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Everett L. Shostrom

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Everett Leo Shostrom was an American psychotherapist. His approach to psychotherapy was eclectic, integrating a wide range of theory, practice, and research. He was perhaps most well known for his film Three Approaches to Psychotherapy and his famous book Man, the Manipulator. He also produced well known tests and inventories including the Personal Orientation Inventory, Personal Orientation Dimensions, the Pair Attraction Inventory, and the Caring Relationship Inventory.[1]

Three Approaches to Psychotherapy


Shostrom in 1965 produced a series of videoed therapy sessions between "Gloria", one of his patients, and three of the leading psychotherapists of that time; Carl Rogers, Fritz Perls and Albert Ellis. Each therapist took a different approach to help Gloria with her problems - in particular discussing her difficulty with being honest to her daughter Pam while dating men again since her divorce. The approaches taken by the three therapists were respectively Person-centered therapy, Gestalt therapy, and Rational Emotive Behavior Therapy. The film has been widely used as a training aid for counselors and therapists.[2][1] Shostrom subsequently produced Three Approaches to Psychotherapy II in 1977 featuring himself as a therapist, Carl Rogers, and Arnold Lazarus with a client named Kathy.[3] Shostrom then produced a third iteration of the training program with a focus on cognitive therapies with psychologists Hans Strupp, Donald Meichenbaum, and psychiatrist Aaron T. Beck with a client named Richard in 1986.[4]

Personal Orientation Inventory


The Personal Orientation Inventory is a system developed by Shostrom (1963) to measure factors related to self-actualisation. It uses 120 pairs of choice items to make up ten sub-scales. With these scales being designed to address various aspects of the systems of personal values being held by the subject. The instruments were chosen on the basis of value concepts which he saw as having wide personal and social relevance. His claim was that it is suitable for, and it has been used in, a wide range of different areas. These include colleges, businesses, clinics as well as with counselors.[5][6][7]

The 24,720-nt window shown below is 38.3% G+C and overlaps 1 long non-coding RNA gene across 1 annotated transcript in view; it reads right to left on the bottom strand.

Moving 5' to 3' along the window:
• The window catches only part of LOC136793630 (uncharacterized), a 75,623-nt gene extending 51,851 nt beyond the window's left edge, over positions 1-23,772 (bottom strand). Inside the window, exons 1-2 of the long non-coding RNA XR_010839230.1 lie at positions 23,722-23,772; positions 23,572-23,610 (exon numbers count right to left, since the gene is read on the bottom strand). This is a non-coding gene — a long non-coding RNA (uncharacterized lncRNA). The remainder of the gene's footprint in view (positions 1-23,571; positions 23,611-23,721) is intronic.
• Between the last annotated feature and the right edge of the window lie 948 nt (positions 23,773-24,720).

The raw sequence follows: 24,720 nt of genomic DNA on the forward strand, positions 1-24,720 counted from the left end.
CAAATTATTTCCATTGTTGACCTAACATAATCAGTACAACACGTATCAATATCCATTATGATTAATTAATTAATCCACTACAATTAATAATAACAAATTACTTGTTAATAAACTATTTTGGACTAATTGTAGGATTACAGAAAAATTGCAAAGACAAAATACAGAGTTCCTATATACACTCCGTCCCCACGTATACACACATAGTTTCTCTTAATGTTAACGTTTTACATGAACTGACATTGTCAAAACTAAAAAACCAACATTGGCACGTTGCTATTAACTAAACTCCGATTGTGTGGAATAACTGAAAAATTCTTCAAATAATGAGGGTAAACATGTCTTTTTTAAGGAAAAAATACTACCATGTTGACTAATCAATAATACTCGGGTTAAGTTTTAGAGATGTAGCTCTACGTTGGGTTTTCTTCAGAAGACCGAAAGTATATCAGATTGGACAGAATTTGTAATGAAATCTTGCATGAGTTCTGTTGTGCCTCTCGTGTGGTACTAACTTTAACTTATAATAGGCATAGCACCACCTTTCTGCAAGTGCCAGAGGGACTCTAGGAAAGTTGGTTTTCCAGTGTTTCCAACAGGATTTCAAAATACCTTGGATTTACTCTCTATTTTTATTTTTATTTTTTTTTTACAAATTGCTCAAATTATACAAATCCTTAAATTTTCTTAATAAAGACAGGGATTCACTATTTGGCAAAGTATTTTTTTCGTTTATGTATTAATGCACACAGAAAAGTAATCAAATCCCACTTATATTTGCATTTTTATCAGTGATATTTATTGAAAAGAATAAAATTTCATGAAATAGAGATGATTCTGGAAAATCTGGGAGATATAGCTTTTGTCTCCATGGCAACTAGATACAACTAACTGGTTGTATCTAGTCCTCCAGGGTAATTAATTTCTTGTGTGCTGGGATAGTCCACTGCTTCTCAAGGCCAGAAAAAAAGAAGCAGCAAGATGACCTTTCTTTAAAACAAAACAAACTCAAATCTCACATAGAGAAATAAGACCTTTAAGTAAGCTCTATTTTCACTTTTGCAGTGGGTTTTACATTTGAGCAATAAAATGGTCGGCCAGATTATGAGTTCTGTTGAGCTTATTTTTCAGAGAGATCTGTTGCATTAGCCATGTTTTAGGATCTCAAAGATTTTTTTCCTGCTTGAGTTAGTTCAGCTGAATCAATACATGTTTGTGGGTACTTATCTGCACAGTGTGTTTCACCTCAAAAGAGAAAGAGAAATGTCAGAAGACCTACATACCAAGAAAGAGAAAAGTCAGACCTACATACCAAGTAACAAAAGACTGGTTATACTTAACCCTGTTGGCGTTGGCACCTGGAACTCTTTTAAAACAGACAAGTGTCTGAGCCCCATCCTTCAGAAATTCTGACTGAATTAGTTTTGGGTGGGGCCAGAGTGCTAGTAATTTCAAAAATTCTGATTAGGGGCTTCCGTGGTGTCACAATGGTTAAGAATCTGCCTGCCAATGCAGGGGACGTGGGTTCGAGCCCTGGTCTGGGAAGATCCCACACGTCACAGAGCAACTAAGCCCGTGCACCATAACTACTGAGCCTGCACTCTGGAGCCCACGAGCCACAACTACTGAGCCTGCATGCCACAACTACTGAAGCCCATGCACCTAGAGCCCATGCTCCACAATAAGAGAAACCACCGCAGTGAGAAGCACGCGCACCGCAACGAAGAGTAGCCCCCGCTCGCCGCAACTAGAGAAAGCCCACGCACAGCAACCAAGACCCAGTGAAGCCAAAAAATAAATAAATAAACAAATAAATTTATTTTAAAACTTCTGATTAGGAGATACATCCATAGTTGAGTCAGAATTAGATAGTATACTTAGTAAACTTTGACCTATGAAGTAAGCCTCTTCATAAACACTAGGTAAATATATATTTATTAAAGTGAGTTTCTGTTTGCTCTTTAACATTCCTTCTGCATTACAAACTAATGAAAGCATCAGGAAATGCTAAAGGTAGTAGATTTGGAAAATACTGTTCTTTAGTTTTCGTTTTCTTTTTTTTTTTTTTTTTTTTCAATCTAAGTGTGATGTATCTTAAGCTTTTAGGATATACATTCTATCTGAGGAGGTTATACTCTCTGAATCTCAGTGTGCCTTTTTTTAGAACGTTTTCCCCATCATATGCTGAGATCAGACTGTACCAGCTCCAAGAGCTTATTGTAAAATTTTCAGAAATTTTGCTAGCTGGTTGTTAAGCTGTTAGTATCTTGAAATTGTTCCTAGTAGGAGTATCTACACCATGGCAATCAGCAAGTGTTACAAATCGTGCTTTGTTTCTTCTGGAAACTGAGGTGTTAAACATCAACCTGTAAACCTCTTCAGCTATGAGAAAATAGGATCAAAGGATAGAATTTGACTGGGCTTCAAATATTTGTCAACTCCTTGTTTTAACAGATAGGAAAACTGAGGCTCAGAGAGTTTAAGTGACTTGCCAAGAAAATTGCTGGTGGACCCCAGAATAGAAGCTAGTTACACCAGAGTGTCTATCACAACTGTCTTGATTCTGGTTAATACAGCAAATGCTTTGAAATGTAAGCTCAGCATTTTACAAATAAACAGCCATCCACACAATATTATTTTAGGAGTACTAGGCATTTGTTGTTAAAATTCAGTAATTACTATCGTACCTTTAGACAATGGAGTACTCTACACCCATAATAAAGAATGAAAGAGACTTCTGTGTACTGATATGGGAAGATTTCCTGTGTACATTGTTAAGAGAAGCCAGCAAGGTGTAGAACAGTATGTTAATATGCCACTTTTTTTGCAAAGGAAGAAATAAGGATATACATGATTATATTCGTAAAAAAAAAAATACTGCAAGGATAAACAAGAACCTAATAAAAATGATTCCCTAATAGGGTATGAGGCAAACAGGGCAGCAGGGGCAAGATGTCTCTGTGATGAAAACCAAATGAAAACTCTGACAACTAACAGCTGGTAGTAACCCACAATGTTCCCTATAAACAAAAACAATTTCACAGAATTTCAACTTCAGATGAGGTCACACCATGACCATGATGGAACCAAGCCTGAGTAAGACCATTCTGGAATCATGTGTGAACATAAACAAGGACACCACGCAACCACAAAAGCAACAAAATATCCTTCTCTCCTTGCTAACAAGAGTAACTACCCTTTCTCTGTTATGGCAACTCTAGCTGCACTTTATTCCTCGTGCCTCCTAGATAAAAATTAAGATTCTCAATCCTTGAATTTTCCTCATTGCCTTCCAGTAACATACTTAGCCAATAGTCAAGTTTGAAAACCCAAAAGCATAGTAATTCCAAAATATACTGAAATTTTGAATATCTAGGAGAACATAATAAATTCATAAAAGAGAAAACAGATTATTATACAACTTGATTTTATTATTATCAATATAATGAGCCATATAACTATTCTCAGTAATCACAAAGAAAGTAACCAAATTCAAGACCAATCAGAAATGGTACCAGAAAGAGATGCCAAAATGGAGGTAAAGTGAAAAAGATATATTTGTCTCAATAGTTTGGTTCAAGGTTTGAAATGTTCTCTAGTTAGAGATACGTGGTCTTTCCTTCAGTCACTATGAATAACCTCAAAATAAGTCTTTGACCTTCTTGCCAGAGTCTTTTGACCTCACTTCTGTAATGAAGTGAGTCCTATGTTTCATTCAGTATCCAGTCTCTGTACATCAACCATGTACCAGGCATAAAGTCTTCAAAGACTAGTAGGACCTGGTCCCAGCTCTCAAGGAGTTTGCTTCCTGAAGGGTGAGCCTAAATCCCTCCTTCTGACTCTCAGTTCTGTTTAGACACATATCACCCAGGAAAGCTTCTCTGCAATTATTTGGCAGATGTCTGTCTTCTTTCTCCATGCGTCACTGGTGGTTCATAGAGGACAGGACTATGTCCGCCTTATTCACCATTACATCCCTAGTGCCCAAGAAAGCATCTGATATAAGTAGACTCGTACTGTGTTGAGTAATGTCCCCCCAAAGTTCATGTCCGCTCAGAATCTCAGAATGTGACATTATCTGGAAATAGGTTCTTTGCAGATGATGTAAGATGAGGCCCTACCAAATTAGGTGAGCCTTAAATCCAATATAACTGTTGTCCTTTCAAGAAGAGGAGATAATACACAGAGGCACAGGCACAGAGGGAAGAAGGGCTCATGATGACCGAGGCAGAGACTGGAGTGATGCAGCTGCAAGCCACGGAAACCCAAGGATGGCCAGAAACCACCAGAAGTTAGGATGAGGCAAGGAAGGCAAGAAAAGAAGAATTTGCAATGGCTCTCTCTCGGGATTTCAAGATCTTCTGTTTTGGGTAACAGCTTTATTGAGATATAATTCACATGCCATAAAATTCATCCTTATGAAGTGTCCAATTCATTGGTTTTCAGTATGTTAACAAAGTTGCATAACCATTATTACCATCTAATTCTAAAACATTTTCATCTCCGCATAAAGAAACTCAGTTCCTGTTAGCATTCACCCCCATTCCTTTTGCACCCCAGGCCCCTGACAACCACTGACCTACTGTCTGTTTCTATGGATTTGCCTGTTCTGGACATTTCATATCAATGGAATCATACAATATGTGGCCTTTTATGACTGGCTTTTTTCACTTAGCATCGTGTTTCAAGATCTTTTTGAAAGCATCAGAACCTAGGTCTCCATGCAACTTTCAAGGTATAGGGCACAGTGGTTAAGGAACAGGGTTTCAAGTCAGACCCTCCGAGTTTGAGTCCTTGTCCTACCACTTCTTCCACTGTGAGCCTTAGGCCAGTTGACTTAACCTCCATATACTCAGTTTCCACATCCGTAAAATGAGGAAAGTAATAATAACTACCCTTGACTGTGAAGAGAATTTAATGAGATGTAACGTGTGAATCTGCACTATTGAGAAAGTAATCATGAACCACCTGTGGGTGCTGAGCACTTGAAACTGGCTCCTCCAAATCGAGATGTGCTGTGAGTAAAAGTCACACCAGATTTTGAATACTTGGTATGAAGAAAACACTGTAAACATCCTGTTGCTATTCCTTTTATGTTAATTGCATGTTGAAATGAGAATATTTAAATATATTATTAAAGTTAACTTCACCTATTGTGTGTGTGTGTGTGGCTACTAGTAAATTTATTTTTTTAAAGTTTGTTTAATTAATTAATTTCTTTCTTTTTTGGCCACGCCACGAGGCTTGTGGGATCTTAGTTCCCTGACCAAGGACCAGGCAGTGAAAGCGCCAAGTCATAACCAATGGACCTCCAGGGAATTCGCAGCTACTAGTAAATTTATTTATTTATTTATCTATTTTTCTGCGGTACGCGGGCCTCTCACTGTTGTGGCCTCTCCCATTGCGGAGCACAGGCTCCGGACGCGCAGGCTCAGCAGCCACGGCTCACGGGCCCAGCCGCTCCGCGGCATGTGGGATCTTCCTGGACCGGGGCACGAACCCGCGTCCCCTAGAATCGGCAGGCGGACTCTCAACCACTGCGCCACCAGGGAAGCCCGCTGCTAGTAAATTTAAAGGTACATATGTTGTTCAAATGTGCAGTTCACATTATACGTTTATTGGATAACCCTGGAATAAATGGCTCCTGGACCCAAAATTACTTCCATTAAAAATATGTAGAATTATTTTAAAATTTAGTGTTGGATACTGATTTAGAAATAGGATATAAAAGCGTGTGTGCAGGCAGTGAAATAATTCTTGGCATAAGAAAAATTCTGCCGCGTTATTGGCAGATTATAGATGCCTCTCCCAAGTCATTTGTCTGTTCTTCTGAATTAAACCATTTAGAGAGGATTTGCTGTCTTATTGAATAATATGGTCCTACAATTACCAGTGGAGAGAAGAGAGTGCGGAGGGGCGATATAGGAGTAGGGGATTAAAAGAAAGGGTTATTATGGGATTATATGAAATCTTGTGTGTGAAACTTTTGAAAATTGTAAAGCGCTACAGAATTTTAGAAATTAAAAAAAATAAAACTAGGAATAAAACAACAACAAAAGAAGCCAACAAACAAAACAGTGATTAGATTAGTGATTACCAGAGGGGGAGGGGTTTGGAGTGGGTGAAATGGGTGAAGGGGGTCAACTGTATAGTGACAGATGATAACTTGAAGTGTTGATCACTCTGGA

Selected publications

  • Shostrom, E. L. (1967). Man, the manipulator: the inner journey from manipulation to actualization. Nashville, Abingdon Press.[8]
  • Brammer, L. M., & Shostrom, E. L. (1968). Therapeutic psychology; fundamentals of actualization counseling and psychotherapy. Englewood Cliffs, N.J., Prentice-Hall.


  1. ^ a b Brammer, Lawrence M (1996) Everett L. Shostrom (1921-1992): Obituary.American Psychologist, Issue: Volume 51(1), January
  2. ^ Rosenthal, Howard. (2006) Therapy's best: practical advice and gems of wisdom from twenty accomplished counselors and therapists. New York: Haworth Press.
  3. ^ "THREE APPROACHES TO PSYCHOTHERAPY II - Psychological and Educational Films". psychedfilms.com. Retrieved 2023-06-03.
  4. ^ "THREE APPROACHES TO PSYCHOTHERAPY III - Psychological and Educational Films". psychedfilms.com. Retrieved 2023-06-03.
  5. ^ Shostrom, Everett L. (1963) Personal Orientation Inventory, Educational and Industrial Testing Service, San Diego
  6. ^ Weiss, Arnold S. (1987) Shostrom's personal orientation inventory: Arguments against its basic validity, Personality and Individual Differences Volume 8, Issue 6, Pages 895-903
  7. ^ Hattie, John(1986) A defence of the Shostrom personal orientation inventory: a rejoinder to Ray, Personality and Individual Differences Volume 7, Issue 4, Pages 593-594
  8. ^ Wigger, Orval L. (1968) Book Review: Everett L. Shostrom. Man, the Manipulator. Nashville and New York: Abingdon Press, 1967. 256 pp. $4.95 Journal of Humanistic Psychology Spring, vol. 8 no. 1 87-88